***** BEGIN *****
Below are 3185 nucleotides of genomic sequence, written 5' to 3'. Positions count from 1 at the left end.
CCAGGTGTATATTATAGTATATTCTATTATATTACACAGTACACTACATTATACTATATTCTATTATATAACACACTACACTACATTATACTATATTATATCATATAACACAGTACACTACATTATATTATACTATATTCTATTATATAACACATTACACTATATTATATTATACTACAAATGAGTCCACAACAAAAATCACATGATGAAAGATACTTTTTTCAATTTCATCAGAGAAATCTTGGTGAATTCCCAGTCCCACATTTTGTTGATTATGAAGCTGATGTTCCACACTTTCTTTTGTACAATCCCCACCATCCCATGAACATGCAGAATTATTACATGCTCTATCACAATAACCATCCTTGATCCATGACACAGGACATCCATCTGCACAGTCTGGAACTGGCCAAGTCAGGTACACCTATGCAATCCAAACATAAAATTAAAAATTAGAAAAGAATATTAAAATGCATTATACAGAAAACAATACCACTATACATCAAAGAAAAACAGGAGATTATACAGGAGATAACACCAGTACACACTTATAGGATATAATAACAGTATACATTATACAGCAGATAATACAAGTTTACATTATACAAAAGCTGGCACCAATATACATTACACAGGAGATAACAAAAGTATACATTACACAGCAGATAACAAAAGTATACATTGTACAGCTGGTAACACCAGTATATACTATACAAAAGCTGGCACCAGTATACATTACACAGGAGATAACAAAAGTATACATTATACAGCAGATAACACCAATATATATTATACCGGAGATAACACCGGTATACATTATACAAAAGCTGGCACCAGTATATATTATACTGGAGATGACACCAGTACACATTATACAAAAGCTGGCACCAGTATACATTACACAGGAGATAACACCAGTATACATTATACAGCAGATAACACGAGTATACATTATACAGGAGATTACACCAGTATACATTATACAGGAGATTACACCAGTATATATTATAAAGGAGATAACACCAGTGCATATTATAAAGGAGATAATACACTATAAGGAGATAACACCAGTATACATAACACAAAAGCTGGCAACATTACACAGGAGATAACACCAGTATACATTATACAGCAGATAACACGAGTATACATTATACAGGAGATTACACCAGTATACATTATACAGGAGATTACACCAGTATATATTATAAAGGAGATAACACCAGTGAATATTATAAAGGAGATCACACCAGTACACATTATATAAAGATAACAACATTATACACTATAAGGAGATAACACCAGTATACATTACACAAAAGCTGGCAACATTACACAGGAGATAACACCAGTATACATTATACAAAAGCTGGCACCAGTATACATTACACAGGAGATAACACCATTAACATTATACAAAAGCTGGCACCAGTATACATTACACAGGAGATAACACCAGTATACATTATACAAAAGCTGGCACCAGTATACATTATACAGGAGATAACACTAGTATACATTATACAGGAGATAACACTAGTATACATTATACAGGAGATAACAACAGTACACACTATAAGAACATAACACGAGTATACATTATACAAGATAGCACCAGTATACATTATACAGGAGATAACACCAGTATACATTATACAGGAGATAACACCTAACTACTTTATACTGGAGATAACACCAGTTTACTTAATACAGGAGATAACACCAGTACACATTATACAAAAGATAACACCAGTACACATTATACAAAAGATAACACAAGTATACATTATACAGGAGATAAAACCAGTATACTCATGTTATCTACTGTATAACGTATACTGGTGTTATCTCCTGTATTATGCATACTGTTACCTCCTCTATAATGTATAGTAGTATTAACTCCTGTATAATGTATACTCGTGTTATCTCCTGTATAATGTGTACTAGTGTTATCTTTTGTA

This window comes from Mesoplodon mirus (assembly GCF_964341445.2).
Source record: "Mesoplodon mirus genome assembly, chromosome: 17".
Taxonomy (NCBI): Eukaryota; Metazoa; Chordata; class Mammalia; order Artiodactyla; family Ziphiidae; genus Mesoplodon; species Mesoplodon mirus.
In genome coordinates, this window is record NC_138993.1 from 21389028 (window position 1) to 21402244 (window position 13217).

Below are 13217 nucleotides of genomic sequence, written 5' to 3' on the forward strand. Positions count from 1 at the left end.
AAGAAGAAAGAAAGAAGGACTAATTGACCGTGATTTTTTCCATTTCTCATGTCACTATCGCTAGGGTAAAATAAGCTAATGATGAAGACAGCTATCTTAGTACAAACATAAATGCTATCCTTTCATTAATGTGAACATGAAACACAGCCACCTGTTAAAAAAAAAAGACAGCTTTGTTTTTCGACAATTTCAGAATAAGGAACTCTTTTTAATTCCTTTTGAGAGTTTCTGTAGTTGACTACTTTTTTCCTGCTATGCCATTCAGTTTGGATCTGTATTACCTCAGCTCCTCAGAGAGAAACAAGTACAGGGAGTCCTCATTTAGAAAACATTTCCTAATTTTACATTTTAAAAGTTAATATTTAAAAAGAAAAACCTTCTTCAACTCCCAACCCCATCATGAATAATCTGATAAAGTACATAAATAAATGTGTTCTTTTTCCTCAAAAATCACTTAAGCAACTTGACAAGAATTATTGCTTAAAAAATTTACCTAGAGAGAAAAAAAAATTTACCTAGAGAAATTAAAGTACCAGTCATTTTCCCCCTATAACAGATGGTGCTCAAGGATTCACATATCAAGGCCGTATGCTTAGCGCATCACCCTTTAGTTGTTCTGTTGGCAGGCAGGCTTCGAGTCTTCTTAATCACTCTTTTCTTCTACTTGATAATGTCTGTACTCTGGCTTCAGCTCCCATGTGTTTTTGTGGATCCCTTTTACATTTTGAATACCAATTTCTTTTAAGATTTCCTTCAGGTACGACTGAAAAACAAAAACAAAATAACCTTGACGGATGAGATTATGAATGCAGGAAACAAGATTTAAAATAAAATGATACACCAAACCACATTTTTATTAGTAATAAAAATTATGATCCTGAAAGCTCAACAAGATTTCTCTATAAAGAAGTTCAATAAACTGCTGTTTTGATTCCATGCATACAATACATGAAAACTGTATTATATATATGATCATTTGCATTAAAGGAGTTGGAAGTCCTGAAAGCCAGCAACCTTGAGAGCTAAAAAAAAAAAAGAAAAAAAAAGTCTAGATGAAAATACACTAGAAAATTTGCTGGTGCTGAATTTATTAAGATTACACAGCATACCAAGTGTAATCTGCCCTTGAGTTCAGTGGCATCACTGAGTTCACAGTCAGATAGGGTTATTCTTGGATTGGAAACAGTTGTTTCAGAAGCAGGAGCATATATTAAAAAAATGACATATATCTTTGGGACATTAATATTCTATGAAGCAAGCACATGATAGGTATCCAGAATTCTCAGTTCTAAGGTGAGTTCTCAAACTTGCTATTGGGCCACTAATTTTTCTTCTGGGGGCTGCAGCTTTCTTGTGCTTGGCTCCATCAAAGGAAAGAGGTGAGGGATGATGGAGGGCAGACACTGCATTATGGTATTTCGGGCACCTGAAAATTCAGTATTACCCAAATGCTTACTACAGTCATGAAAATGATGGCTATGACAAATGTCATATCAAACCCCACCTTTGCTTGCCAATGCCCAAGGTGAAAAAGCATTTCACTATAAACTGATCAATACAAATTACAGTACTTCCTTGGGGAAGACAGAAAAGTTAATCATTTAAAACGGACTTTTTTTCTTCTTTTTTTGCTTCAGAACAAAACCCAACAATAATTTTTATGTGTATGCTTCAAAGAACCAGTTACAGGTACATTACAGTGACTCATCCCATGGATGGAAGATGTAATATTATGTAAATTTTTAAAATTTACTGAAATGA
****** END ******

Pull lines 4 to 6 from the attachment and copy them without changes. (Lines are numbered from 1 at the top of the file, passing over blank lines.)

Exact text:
Source record: "Mesoplodon mirus genome assembly, chromosome: 17".
Taxonomy (NCBI): Eukaryota; Metazoa; Chordata; class Mammalia; order Artiodactyla; family Ziphiidae; genus Mesoplodon; species Mesoplodon mirus.
In genome coordinates, this window is record NC_138993.1 from 21389028 (window position 1) to 21402244 (window position 13217).